Symantec Corp. announced on January 12 that it is taking over 65 engineers and data scientists from Boeing's cybersecurity unit, Narus. Boeing will retain ownership of Narus' licenses and intellectual property, which will be licensed by Symantec. Terms of the deal were not disclosed.

We have a price estimate of $24.59 for Symantec, which is marginally lower than its current market price.

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Narus to Boost Symantec's Big Data Capabilities

Narus, which was acquired by Boeing in 2010, specializes in internet-filtering software for intelligence agencies. Symantec has indicated that it hopes to utilize Narus for big data analytics to prevent, detect and remediate cyberattacks. Symantec’s massive global threat intelligence network collects information from millions of Norton and Symantec endpoints and 42 million attack sensors. It hopes to accelerate meaningful generation of information from this data by utilizing the expertise of the acquired firm in machine learning, security, big data analytics and networking.

Playing Catch-up in the Fast Moving World of Information Security

Symantec derives 62% of its total revenues from the information security business, comprising of 43% from consumer information security and 19% from enterprise information security. The company's revenues in the information security business have witnessed a decline in recent years despite the leadership position of its Norton Antivirus Suite. This is because the one-time thought leader in information security has failed to keep up with the fast-evolving nature of threats to enterprise as well as consumer information systems. (Read: Symantec's Revival: The Security Business Holds the Key).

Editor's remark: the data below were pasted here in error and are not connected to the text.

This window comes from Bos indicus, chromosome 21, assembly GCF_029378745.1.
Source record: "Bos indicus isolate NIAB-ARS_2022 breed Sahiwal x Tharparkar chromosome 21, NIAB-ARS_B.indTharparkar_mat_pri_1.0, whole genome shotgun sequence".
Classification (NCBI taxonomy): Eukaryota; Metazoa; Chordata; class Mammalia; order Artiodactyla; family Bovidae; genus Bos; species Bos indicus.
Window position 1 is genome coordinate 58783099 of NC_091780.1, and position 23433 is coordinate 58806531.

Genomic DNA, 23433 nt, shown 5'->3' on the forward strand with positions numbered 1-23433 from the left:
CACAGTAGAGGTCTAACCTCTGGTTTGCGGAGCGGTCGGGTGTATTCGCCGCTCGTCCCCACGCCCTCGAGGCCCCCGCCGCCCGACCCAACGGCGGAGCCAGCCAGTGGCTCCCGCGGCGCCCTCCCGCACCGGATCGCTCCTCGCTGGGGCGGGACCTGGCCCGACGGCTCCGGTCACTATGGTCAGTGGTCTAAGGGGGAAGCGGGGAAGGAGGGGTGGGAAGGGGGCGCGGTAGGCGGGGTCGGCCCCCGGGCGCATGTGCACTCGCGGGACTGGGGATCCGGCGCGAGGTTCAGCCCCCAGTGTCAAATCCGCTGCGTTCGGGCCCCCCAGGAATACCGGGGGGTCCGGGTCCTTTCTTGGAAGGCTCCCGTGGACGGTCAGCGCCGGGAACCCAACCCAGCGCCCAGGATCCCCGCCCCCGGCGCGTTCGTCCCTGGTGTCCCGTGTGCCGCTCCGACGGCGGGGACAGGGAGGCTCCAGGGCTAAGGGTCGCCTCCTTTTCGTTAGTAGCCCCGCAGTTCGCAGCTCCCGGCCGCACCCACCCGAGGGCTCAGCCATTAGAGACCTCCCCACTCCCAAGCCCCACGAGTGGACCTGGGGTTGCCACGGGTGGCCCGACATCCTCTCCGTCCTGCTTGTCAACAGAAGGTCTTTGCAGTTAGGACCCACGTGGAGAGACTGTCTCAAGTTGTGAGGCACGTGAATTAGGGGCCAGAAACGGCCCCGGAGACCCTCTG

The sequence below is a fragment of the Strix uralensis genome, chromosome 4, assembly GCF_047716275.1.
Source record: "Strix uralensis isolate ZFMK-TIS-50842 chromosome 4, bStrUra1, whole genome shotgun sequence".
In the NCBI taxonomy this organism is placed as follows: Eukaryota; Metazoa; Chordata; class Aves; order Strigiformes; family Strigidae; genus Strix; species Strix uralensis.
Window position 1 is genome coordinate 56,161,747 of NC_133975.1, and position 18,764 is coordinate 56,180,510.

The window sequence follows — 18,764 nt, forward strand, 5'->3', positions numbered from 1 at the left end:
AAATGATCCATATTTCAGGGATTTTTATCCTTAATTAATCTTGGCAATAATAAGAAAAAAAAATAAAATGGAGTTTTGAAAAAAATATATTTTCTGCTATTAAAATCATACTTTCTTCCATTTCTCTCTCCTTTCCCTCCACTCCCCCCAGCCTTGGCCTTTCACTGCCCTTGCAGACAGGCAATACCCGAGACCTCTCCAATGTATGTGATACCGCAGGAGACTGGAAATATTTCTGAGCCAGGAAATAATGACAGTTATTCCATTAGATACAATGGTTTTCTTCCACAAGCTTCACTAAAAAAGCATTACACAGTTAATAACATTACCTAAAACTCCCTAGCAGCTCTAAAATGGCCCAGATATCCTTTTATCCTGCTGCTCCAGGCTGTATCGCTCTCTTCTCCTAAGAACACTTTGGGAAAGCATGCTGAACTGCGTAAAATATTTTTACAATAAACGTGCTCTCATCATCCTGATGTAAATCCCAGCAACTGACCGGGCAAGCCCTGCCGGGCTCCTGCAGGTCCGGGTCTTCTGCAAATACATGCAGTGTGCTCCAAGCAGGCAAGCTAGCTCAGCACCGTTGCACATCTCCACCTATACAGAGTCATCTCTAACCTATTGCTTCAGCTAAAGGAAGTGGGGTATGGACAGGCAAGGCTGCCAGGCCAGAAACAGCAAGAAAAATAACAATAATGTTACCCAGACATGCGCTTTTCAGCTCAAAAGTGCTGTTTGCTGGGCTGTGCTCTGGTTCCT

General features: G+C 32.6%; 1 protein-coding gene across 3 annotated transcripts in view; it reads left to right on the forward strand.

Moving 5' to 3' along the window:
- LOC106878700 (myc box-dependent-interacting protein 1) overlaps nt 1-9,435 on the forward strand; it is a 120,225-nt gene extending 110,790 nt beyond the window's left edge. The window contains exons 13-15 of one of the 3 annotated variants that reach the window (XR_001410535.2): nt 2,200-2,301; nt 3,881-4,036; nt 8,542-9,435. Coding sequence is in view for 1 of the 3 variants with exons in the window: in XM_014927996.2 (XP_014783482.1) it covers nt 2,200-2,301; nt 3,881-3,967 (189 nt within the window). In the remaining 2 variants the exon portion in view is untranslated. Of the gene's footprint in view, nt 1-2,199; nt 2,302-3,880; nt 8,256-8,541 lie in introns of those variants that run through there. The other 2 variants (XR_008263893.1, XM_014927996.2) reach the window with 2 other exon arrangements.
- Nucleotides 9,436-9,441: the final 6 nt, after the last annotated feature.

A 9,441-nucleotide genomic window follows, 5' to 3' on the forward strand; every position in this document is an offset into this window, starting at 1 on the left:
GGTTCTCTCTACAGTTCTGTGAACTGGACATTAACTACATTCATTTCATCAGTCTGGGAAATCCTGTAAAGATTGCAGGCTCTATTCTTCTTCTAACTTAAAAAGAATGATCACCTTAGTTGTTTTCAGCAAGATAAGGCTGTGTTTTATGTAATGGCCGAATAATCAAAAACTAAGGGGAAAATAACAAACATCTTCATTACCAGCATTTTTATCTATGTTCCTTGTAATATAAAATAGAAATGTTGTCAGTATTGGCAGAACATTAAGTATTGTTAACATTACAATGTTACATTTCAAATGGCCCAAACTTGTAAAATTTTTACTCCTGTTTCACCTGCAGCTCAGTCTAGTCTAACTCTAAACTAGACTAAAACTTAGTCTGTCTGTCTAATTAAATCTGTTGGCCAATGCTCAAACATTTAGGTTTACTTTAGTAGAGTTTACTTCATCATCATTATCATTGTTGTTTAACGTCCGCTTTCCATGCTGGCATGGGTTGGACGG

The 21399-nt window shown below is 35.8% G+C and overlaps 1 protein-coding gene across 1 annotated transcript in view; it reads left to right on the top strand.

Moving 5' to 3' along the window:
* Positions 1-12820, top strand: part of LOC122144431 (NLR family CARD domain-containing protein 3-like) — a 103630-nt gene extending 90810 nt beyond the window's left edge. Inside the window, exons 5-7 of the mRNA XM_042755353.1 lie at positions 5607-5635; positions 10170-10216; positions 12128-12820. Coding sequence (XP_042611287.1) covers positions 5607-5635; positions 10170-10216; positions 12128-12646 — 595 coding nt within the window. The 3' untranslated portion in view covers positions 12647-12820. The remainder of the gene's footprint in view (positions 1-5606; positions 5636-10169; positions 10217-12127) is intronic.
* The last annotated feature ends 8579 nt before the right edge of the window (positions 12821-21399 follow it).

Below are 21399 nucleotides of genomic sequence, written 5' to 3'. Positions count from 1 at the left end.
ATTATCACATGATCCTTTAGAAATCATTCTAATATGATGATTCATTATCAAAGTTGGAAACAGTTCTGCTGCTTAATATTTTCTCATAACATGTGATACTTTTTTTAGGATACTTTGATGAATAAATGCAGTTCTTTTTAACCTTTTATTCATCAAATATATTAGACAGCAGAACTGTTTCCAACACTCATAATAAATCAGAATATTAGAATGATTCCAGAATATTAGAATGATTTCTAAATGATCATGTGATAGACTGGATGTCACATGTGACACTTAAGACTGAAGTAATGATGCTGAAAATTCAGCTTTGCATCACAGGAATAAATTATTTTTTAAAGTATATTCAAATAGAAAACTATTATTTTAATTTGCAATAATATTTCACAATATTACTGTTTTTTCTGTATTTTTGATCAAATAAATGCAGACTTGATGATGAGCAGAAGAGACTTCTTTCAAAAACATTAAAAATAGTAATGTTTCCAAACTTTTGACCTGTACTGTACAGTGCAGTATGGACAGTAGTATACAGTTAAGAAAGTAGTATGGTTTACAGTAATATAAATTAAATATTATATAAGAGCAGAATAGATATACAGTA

In a bid to reinvigorate its information security business, Symantec announced in late 2014 that it is splitting its information security and information management (storage software) businesses into two separate companies. It has decided to keep the Symantec brand name and existing leadership with the information security business, indicating its renewed focus on its traditional strength.

The Narus acquisition has the potential to fast-track Symantec's revival of its information security business. The company was late to realize that the nature of information security has changed from prevention mechanisms to detection and response, and failed to keep up with nimbler competitors like Juniper Networks and FireEye. However, Symantec has now recognized the need of the hour and announced that it will create a new cyberattack response team and sell intelligence briefings for specific threats. Now with the acquisition of Narus, Symantec will gain additional firepower in converting big data to meaningful intelligence. This will provide a significant impetus to its threat detection and response capabilities.